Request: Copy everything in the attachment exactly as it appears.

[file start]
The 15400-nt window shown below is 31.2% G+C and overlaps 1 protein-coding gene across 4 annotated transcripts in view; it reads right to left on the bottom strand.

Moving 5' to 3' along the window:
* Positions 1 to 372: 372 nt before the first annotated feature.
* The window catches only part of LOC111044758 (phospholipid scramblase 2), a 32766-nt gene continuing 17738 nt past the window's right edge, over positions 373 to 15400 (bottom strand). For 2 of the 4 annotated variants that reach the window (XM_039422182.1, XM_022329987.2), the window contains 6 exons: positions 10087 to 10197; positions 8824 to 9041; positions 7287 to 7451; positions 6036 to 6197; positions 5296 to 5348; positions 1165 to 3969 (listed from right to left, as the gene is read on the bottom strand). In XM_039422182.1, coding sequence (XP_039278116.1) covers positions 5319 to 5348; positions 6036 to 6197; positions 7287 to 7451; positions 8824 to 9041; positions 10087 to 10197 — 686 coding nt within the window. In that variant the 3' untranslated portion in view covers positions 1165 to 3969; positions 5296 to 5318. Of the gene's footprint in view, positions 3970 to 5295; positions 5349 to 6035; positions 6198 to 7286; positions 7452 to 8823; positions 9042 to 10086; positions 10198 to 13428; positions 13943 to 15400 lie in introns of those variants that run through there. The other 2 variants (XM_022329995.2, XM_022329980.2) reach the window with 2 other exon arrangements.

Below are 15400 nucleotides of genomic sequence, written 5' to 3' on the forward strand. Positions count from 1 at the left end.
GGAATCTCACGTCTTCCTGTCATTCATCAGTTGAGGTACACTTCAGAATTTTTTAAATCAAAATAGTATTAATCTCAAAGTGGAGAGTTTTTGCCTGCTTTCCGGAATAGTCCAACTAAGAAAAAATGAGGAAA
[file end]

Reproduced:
The 15400-nt window shown below is 31.2% G+C and overlaps 1 protein-coding gene across 4 annotated transcripts in view; it reads right to left on the bottom strand.

Moving 5' to 3' along the window:
* Positions 1 to 372: 372 nt before the first annotated feature.
* The window catches only part of LOC111044758 (phospholipid scramblase 2), a 32766-nt gene continuing 17738 nt past the window's right edge, over positions 373 to 15400 (bottom strand). For 2 of the 4 annotated variants that reach the window (XM_039422182.1, XM_022329987.2), the window contains 6 exons: positions 10087 to 10197; positions 8824 to 9041; positions 7287 to 7451; positions 6036 to 6197; positions 5296 to 5348; positions 1165 to 3969 (listed from right to left, as the gene is read on the bottom strand). In XM_039422182.1, coding sequence (XP_039278116.1) covers positions 5319 to 5348; positions 6036 to 6197; positions 7287 to 7451; positions 8824 to 9041; positions 10087 to 10197 — 686 coding nt within the window. In that variant the 3' untranslated portion in view covers positions 1165 to 3969; positions 5296 to 5318. Of the gene's footprint in view, positions 3970 to 5295; positions 5349 to 6035; positions 6198 to 7286; positions 7452 to 8823; positions 9042 to 10086; positions 10198 to 13428; positions 13943 to 15400 lie in introns of those variants that run through there. The other 2 variants (XM_022329995.2, XM_022329980.2) reach the window with 2 other exon arrangements.

Below are 15400 nucleotides of genomic sequence, written 5' to 3' on the forward strand. Positions count from 1 at the left end.
GGAATCTCACGTCTTCCTGTCATTCATCAGTTGAGGTACACTTCAGAATTTTTTAAATCAAAATAGTATTAATCTCAAAGTGGAGAGTTTTTGCCTGCTTTCCGGAATAGTCCAACTAAGAAAAAATGAGGAAA